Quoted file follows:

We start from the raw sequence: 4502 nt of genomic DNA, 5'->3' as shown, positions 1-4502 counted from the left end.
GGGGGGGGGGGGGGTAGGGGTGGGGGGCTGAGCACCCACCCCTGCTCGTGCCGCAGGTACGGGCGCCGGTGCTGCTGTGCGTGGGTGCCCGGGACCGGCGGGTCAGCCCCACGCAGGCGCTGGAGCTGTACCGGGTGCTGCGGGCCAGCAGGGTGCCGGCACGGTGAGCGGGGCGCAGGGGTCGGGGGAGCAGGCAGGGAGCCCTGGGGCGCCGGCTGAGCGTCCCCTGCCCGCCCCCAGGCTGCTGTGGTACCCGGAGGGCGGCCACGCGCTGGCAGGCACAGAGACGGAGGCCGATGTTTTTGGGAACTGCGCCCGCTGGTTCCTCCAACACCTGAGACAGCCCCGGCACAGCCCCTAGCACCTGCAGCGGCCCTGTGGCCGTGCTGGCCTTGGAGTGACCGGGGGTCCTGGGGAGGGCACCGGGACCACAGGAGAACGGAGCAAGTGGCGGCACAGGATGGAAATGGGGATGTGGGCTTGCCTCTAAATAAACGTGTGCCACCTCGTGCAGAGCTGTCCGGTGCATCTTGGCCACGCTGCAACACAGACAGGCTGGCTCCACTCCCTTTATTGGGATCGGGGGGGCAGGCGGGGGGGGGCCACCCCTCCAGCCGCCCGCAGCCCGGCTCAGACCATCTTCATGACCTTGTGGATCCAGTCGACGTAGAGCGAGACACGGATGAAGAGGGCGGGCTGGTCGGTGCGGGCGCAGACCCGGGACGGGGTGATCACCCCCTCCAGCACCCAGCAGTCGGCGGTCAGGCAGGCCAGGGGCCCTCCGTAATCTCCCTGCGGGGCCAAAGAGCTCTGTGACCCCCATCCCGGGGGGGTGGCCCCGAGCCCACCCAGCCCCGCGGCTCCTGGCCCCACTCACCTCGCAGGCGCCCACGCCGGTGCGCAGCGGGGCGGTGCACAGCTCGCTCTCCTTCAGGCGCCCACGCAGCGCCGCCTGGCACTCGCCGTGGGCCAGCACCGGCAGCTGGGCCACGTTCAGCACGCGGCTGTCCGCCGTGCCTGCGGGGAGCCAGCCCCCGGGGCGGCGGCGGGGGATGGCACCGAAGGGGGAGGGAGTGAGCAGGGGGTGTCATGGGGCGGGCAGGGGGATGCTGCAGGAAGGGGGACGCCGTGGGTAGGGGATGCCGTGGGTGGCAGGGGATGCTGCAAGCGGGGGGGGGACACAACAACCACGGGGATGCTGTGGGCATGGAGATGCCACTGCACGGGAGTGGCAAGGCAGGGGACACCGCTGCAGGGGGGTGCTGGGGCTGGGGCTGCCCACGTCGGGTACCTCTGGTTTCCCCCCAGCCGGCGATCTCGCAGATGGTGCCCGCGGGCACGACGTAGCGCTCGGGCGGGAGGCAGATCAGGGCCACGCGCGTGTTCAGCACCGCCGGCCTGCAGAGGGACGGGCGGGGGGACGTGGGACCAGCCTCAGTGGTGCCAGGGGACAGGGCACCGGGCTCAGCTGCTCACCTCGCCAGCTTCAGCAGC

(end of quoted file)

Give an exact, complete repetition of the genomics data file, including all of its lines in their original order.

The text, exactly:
We start from the raw sequence: 4502 nt of genomic DNA, 5'->3' as shown, positions 1-4502 counted from the left end.
GGGGGGGGGGGGGGTAGGGGTGGGGGGCTGAGCACCCACCCCTGCTCGTGCCGCAGGTACGGGCGCCGGTGCTGCTGTGCGTGGGTGCCCGGGACCGGCGGGTCAGCCCCACGCAGGCGCTGGAGCTGTACCGGGTGCTGCGGGCCAGCAGGGTGCCGGCACGGTGAGCGGGGCGCAGGGGTCGGGGGAGCAGGCAGGGAGCCCTGGGGCGCCGGCTGAGCGTCCCCTGCCCGCCCCCAGGCTGCTGTGGTACCCGGAGGGCGGCCACGCGCTGGCAGGCACAGAGACGGAGGCCGATGTTTTTGGGAACTGCGCCCGCTGGTTCCTCCAACACCTGAGACAGCCCCGGCACAGCCCCTAGCACCTGCAGCGGCCCTGTGGCCGTGCTGGCCTTGGAGTGACCGGGGGTCCTGGGGAGGGCACCGGGACCACAGGAGAACGGAGCAAGTGGCGGCACAGGATGGAAATGGGGATGTGGGCTTGCCTCTAAATAAACGTGTGCCACCTCGTGCAGAGCTGTCCGGTGCATCTTGGCCACGCTGCAACACAGACAGGCTGGCTCCACTCCCTTTATTGGGATCGGGGGGGCAGGCGGGGGGGGGCCACCCCTCCAGCCGCCCGCAGCCCGGCTCAGACCATCTTCATGACCTTGTGGATCCAGTCGACGTAGAGCGAGACACGGATGAAGAGGGCGGGCTGGTCGGTGCGGGCGCAGACCCGGGACGGGGTGATCACCCCCTCCAGCACCCAGCAGTCGGCGGTCAGGCAGGCCAGGGGCCCTCCGTAATCTCCCTGCGGGGCCAAAGAGCTCTGTGACCCCCATCCCGGGGGGGTGGCCCCGAGCCCACCCAGCCCCGCGGCTCCTGGCCCCACTCACCTCGCAGGCGCCCACGCCGGTGCGCAGCGGGGCGGTGCACAGCTCGCTCTCCTTCAGGCGCCCACGCAGCGCCGCCTGGCACTCGCCGTGGGCCAGCACCGGCAGCTGGGCCACGTTCAGCACGCGGCTGTCCGCCGTGCCTGCGGGGAGCCAGCCCCCGGGGCGGCGGCGGGGGATGGCACCGAAGGGGGAGGGAGTGAGCAGGGGGTGTCATGGGGCGGGCAGGGGGATGCTGCAGGAAGGGGGACGCCGTGGGTAGGGGATGCCGTGGGTGGCAGGGGATGCTGCAAGCGGGGGGGGGACACAACAACCACGGGGATGCTGTGGGCATGGAGATGCCACTGCACGGGAGTGGCAAGGCAGGGGACACCGCTGCAGGGGGGTGCTGGGGCTGGGGCTGCCCACGTCGGGTACCTCTGGTTTCCCCCCAGCCGGCGATCTCGCAGATGGTGCCCGCGGGCACGACGTAGCGCTCGGGCGGGAGGCAGATCAGGGCCACGCGCGTGTTCAGCACCGCCGGCCTGCAGAGGGACGGGCGGGGGGACGTGGGACCAGCCTCAGTGGTGCCAGGGGACAGGGCACCGGGCTCAGCTGCTCACCTCGCCAGCTTCAGCAGC